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Purveyors of Deceit: Why PBS Must Yank 'Breaking the Silence'
November 9, 2005
by Carey Roberts

Scott Loeliger thought he had found the woman of his dreams when he married African-born Sadia. But after she assaulted Scott and spent a night in the Santa Clara County jail, Scott began to have his doubts.

Just seven months after the birth of their daughter Fatima, their marriage was on the rocks. After the divorce was finalized, an enraged Sadia stormed into Scott's home, assaulted his female roommate, and removed a screaming Fatima. As a result, the court awarded custody of the girl to her father.

In 1997 a child abuse investigator in Tehama County, California interviewed 7-year-old Fatima and wrote, "she has been hit with her mothers shoe which left bruises on her arm, a wire hangar which also left brown marks on her arms or hands, and her mother has hit her with her open hand."

After Sadia attacked her babysitter one day, the frightened woman reported the assault to the local authorities. She later testified in court that Sadia would "pick up anything near her to hit Sara [Fatima's cousin] if she is angry enough" and concluded, "I am afraid for the children and I am afraid for my life."

A year later the Tulare County Juvenile Court ruled that Sadia was guilty on eight counts of child abuse and had the children removed from her care.

But a vindictive Sadia refused to accept the verdict.

So she launched a campaign to alienate Fatima from her father. As Superior Court Judge Edward King noted in his 2003 decision, "the Court finds that the mom manipulated the minor's attitude toward her dad and undermined the relationship they had developed over a three-year period. In fact, the mom destroyed that relationship in less than three months."

We know all this from a series of shocking documents that were revealed last week by columnist Glenn Sacks. Legal transcripts, court findings, and child abuse reports all pointed to a simple yet disturbing truth: Sadia Loeliger was a serial child abuser who would stop at nothing to take Fatima away from her father.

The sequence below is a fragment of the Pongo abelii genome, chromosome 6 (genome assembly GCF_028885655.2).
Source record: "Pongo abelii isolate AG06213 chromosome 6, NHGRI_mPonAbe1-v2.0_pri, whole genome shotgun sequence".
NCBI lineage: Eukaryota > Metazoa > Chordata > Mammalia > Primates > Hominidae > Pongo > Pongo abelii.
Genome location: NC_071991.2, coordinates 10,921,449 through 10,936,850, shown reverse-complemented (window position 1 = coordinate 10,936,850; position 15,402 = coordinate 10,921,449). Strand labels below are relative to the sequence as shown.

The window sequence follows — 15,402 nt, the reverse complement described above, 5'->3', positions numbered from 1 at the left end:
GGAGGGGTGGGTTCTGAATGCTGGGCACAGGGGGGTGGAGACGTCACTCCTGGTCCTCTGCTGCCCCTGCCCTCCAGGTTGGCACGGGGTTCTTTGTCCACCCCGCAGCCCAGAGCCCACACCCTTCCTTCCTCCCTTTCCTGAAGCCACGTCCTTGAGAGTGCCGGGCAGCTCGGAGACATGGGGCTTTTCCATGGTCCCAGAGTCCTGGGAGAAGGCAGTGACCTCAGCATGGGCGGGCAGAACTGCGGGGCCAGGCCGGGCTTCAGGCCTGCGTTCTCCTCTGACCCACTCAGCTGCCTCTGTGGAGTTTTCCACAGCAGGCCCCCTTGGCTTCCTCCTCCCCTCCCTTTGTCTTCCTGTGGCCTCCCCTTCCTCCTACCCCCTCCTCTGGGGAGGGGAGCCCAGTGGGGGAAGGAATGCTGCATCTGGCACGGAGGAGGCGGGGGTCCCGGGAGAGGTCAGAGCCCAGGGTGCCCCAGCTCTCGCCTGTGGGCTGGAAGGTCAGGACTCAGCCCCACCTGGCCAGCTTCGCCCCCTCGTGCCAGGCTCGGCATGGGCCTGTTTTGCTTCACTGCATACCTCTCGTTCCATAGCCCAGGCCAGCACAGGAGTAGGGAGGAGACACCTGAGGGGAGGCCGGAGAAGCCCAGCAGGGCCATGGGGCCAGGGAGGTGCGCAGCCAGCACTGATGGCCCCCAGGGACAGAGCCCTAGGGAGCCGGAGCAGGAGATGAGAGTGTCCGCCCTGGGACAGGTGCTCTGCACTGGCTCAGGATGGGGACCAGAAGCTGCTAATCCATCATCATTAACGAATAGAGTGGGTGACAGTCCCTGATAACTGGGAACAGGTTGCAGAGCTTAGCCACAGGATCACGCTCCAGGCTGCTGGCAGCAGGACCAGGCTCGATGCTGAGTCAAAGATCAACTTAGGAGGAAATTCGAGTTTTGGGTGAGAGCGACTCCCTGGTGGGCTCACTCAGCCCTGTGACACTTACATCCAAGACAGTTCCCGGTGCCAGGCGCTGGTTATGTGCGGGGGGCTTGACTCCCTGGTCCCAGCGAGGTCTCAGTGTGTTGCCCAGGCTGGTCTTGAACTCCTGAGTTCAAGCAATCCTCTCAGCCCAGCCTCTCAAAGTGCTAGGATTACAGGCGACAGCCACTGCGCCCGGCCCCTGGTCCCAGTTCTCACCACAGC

A year or so after Judge King handed down his decision, Sadia brought her story to Dominique Lasseur, an acclaimed New York City producer. Lasseur's company was the beneficiary of a $400,000 plum from the Mary Kay Ash Foundation to produce an exposť how divorce courts often award custody of children to abusive fathers. And Sadia, a minority woman who could tell a compelling story in front of the camera, fit the script perfectly.

So when the Public Broadcasting Service unveiled Breaking the Silence: Children's Stories on October 20, Sadia Loeliger was depicted as a sympathetic underdog doing heroic battle against a legal system that was biased against women. Not a word was mentioned about the eight counts of child abuse, about the babysitter's frightened testimony, or about the alienation campaign.

So was Dominique Lasseur simply duped by Sadia's guile and charm, another unwary victim of her manipulative lies?

It turns out that beginning in April of this year, Scott Loeliger repeatedly warned Lasseur about his ex-wife's long history of child abuse. He pleaded that the footage about his daughter be cut. And he provided documents and photographs to back up his claims.

But Mr. Lasseur figured that in the court of public opinion, the self-assured testimony of an immigrant mom, pitched to a group of dewy-eyed women and set against appropriate background music, would prevail over the cold truth of child abuse reports, depositions, and court decisions.

Loving dads who go through a divorce often face a hellacious struggle trying to stay involved in their kids' lives. And Sadia Loeliger's campaign to alienate a young girl from her father reveals one reason why.

To date, PBS has refused to comment on the incriminating documents. Tight-lipped PBS execs will only concede, "The stories profiled in Breaking the Silence: Children's Stories document a statistically small but serious problem in our family court system."

This past Thursday, Ken Tomlinson was pressured to resign from the board of the Corporation for Public Broadcasting because of his campaign to restore balance and fairness to the beleaguered network.

In a September 22 speech to the Media Institute, Tomlinson commented, "This thing of balance is not rocket science -- and that is why I had so little tolerance for public broadcasting's inability to achieve balance."

Fairness, balance, and the truth -- that's what public television is supposed to be all about.

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